David Ivler never wanted a fleet of sailboats, but he’s got one now.
In his back yard.
Ivler is reluctant commodore of the 48-foot, 40-ton, twin-masted, black and gold Coup d’Amour, which looks like a pirate ship, as well as the Sava, the Moin and the Sailing the Wings of Destiny, each about 35 feet long. The four vessels are sandwiched together like books on a shelf at the waterfront end of Ivler’s picturesque Coconut Grove property, just beyond his swimming pool. They block his view of Biscayne Bay. They excrete an aroma of sewage, gasoline, rotting food and fetid saltwater. They attract rats.
They are among the dozens of runaway boats that broke free from their moorings or anchors during Hurricane Irma and were carried ashore, tossed by the storm surge like toys in a bathtub. The Coconut Grove coastline is littered with boats from Dinner Key that crashed into backyards and parking lots, tangled in mangroves, or ran aground on Ransom Everglades School’s football field and the Barnacle’s lawn.
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These boats are not sailing into the sunset. They are not sailing anywhere. Most are damaged or submerged. Keels are cracked, hulls busted open, sails shredded. They are stuck in awkward positions. Salvage and crane companies want thousands of dollars to remove them, but many boat owners don’t have insurance, can’t afford to pay or have gone AWOL, leaving homeowners with the equivalent of a beached whale. Nobody seems to know what to do about them.
Grove resident Bernardo Fort-Brescia can’t get rid of two sailboats that rammed into his seawall and dock, wrecked his lift and the boat that was resting on it and then sank to the bottom of his cove.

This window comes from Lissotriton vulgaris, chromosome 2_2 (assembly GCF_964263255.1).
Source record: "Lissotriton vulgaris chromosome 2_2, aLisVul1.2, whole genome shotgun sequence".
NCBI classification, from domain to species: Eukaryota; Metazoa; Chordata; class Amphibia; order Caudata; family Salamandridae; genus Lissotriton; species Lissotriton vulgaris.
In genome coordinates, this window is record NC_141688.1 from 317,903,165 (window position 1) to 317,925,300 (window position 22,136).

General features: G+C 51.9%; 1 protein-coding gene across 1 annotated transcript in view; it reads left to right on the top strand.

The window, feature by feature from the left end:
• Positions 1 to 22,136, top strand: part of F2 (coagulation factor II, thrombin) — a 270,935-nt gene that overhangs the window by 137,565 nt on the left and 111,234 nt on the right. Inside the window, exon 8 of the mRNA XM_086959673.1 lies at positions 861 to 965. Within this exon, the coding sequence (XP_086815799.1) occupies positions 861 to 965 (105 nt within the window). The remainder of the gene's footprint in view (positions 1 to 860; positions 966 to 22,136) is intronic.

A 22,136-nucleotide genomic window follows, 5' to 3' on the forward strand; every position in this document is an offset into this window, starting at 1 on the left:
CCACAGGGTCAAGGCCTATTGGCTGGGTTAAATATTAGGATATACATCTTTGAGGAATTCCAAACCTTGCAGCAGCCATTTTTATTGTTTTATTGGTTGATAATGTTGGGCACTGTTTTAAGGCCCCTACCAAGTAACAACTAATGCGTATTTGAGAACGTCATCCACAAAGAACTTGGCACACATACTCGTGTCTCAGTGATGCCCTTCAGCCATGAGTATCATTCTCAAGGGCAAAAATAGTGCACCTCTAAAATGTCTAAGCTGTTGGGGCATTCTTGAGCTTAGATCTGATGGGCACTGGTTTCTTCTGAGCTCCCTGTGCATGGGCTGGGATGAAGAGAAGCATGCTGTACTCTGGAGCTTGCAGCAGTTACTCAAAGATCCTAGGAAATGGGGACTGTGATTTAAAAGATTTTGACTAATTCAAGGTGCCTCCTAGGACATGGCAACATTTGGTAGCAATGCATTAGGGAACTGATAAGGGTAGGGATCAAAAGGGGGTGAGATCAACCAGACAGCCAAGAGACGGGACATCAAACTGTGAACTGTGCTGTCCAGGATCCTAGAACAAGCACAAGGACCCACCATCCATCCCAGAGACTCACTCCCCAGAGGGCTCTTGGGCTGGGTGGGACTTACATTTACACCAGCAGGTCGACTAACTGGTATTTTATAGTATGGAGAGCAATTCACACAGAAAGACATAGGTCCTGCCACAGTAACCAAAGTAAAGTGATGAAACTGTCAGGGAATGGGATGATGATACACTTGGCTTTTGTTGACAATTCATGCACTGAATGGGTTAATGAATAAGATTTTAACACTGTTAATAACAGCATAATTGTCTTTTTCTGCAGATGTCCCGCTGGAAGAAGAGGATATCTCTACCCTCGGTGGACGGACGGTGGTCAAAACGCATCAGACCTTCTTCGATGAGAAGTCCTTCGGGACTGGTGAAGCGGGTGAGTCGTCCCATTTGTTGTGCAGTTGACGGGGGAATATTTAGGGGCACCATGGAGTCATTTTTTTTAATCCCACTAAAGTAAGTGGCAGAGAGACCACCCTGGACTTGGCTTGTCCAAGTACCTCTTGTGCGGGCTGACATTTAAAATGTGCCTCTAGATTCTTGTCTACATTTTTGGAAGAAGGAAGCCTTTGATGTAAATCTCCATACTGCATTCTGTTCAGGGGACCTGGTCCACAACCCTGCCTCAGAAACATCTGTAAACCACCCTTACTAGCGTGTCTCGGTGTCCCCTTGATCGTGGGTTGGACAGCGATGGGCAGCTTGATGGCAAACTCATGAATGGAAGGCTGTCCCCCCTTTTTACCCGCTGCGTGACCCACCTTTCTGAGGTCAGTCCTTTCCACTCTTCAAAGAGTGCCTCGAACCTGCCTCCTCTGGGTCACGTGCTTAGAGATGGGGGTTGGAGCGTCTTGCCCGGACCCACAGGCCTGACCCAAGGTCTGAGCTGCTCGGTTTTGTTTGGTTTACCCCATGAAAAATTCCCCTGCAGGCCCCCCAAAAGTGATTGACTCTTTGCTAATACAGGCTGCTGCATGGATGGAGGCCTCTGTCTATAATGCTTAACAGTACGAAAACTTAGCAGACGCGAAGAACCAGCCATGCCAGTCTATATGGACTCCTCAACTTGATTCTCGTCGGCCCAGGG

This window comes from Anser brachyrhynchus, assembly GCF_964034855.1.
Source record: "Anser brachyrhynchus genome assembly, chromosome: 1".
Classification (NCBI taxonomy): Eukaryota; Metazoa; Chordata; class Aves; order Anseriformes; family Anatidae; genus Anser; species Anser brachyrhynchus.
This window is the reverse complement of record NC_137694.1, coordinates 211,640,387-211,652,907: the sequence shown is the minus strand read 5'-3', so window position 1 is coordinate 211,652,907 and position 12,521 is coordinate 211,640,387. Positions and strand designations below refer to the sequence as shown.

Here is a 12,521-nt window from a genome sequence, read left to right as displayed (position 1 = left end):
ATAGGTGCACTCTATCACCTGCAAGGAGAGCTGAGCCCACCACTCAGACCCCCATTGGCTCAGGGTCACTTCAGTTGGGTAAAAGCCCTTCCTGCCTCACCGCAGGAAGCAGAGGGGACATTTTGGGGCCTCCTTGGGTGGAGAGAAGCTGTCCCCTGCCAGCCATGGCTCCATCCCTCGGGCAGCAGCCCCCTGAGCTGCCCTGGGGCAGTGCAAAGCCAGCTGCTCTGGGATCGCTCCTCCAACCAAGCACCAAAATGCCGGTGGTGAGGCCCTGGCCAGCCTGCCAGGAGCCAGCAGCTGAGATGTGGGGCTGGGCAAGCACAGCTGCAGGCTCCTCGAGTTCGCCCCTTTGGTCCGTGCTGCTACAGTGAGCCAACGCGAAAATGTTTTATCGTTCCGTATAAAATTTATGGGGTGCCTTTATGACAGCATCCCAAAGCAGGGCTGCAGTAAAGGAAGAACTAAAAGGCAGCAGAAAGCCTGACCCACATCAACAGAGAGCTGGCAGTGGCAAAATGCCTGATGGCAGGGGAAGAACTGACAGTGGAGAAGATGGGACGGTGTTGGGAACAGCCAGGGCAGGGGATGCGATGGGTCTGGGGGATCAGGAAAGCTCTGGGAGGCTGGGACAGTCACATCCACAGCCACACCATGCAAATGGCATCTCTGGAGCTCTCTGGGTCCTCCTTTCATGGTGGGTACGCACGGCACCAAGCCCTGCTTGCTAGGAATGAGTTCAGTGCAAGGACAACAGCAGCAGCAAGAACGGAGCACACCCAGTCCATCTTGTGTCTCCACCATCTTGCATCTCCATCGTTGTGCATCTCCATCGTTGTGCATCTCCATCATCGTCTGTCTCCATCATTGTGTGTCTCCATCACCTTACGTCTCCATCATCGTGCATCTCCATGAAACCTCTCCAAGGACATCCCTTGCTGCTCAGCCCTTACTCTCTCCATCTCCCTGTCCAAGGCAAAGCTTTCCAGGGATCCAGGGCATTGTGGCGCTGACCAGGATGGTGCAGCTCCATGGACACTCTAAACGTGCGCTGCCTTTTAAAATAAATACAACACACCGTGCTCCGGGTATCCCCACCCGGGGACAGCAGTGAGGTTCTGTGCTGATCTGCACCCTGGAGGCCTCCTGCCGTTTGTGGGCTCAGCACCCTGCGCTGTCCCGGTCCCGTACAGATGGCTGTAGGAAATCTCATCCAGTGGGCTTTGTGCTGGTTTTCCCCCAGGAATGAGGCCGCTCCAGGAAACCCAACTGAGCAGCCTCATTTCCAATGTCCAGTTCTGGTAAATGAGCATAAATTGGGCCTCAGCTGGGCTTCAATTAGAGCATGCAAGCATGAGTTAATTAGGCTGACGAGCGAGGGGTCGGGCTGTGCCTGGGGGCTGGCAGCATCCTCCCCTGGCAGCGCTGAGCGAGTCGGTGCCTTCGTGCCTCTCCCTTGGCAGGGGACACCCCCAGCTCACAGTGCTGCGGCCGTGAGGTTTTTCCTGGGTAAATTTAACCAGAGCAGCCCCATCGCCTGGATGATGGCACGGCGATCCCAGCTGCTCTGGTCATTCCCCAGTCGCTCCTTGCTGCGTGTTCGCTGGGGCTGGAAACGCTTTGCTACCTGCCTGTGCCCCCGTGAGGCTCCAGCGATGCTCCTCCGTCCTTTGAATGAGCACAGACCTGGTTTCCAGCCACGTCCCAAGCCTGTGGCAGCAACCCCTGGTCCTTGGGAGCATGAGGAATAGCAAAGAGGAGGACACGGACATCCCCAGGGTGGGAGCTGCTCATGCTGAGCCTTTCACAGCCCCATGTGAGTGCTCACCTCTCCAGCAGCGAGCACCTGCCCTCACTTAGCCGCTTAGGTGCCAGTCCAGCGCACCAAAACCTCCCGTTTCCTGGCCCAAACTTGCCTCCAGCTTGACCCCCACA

“Still sitting there, one with a 50-foot mast sticking out of the water,” said Fort-Brescia, co-founder of Arquitectonica, Miami’s iconic architecture firm. “They say they don’t have insurance. So we have to cover our own deductibles and put in a claim and pay for the destruction? It’s outrageous.”
Fort-Brescia described the predicament of neighbors, one of whom had a boat flung 60 feet into his yard and up to the windows of his house.
“You can build a hurricane-proof house and calculate for a 2-by-4 or a coconut flying through the air, but how do you calculate for a sailboat crashing through your window?” he said.
Ivler, who lives in the Camp Biscayne development, is at his wit’s end. Salvage companies gave him estimates of $50,000-$75,000 to remove the four boats, which also damaged the historic coral rock seawall, sprinkler system, lighting and landscaping. There was a sunken sailboat in Ivler’s basin until the owner had it removed last week.
The owner of the Destiny showed up, surveyed the damage, collected his belongings and handed the title to Ivler’s wife, Jessica.
“He said, ‘I don’t want it. It’s yours. I’m done. I’m out. Bye,’” Jessica said. “He said he was moving to the mountains of North Carolina. He walked away and left us to figure this out.”
The owner of the Moin is in Spain and says he’d like to reclaim his boat but isn’t sure how because the Coup d’Amour is in the way.